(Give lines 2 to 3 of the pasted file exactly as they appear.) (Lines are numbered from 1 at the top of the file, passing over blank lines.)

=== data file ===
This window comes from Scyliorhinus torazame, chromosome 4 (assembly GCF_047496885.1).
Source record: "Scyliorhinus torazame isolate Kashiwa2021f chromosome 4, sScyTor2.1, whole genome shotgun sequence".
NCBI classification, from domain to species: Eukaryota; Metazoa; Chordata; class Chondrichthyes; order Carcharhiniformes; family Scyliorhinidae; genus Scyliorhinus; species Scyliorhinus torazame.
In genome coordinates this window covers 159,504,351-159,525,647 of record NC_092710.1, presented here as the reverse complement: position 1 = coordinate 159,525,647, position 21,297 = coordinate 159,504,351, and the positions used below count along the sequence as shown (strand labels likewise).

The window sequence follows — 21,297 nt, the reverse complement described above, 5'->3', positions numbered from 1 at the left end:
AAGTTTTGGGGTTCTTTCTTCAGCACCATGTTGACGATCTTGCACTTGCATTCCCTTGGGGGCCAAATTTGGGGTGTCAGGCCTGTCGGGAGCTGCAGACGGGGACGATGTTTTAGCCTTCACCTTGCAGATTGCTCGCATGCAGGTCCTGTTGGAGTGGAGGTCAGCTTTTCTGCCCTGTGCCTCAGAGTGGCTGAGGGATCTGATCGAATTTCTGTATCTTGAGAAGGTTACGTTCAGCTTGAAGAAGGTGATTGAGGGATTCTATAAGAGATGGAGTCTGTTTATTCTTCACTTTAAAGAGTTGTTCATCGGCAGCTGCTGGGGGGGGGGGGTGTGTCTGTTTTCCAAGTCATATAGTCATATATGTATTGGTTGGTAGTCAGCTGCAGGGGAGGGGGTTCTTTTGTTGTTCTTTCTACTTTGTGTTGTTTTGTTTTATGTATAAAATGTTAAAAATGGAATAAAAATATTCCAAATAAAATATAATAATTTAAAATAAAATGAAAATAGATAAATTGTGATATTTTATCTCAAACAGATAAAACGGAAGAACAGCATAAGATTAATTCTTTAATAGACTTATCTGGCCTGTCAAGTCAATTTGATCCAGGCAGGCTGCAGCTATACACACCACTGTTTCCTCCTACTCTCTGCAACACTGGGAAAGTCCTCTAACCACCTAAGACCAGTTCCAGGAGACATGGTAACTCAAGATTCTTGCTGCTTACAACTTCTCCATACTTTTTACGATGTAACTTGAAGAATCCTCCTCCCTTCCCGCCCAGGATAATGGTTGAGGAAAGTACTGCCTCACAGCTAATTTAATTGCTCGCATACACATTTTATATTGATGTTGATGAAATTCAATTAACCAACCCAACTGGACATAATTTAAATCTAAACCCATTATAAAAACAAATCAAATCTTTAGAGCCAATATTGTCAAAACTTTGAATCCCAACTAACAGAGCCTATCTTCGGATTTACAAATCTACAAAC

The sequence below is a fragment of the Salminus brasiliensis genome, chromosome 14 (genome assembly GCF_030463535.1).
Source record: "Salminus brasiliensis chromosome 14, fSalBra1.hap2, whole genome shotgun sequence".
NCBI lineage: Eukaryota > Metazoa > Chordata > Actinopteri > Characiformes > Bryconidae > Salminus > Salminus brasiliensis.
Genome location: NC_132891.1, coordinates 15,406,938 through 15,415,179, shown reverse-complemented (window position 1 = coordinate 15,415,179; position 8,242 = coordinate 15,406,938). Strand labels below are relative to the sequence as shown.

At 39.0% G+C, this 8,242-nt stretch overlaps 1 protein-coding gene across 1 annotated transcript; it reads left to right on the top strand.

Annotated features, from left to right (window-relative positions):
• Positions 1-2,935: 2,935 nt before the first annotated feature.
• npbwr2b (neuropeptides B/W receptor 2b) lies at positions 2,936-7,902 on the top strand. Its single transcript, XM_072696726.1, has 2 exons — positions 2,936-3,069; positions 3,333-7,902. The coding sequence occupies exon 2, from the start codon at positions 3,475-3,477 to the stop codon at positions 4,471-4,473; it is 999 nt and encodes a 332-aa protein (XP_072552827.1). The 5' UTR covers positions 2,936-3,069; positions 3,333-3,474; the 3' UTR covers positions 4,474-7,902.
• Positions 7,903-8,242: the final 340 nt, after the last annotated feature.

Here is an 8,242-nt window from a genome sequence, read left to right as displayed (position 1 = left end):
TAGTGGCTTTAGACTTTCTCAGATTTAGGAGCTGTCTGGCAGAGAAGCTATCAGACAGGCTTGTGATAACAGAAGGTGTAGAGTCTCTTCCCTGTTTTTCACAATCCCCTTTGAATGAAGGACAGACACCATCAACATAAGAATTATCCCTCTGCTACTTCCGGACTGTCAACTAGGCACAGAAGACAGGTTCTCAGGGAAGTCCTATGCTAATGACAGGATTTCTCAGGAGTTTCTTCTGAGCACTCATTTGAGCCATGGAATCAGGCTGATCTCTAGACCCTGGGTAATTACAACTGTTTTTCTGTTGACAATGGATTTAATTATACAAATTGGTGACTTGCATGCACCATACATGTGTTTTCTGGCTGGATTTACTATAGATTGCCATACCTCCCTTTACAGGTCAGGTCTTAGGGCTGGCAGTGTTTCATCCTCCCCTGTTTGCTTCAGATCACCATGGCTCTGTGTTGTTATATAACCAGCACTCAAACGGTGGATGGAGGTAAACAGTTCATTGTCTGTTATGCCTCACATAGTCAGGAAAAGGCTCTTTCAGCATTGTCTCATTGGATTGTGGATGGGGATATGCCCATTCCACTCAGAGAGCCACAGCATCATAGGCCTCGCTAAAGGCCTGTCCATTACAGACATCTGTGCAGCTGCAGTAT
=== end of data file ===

Source record: "Scyliorhinus torazame isolate Kashiwa2021f chromosome 4, sScyTor2.1, whole genome shotgun sequence".
NCBI classification, from domain to species: Eukaryota; Metazoa; Chordata; class Chondrichthyes; order Carcharhiniformes; family Scyliorhinidae; genus Scyliorhinus; species Scyliorhinus torazame.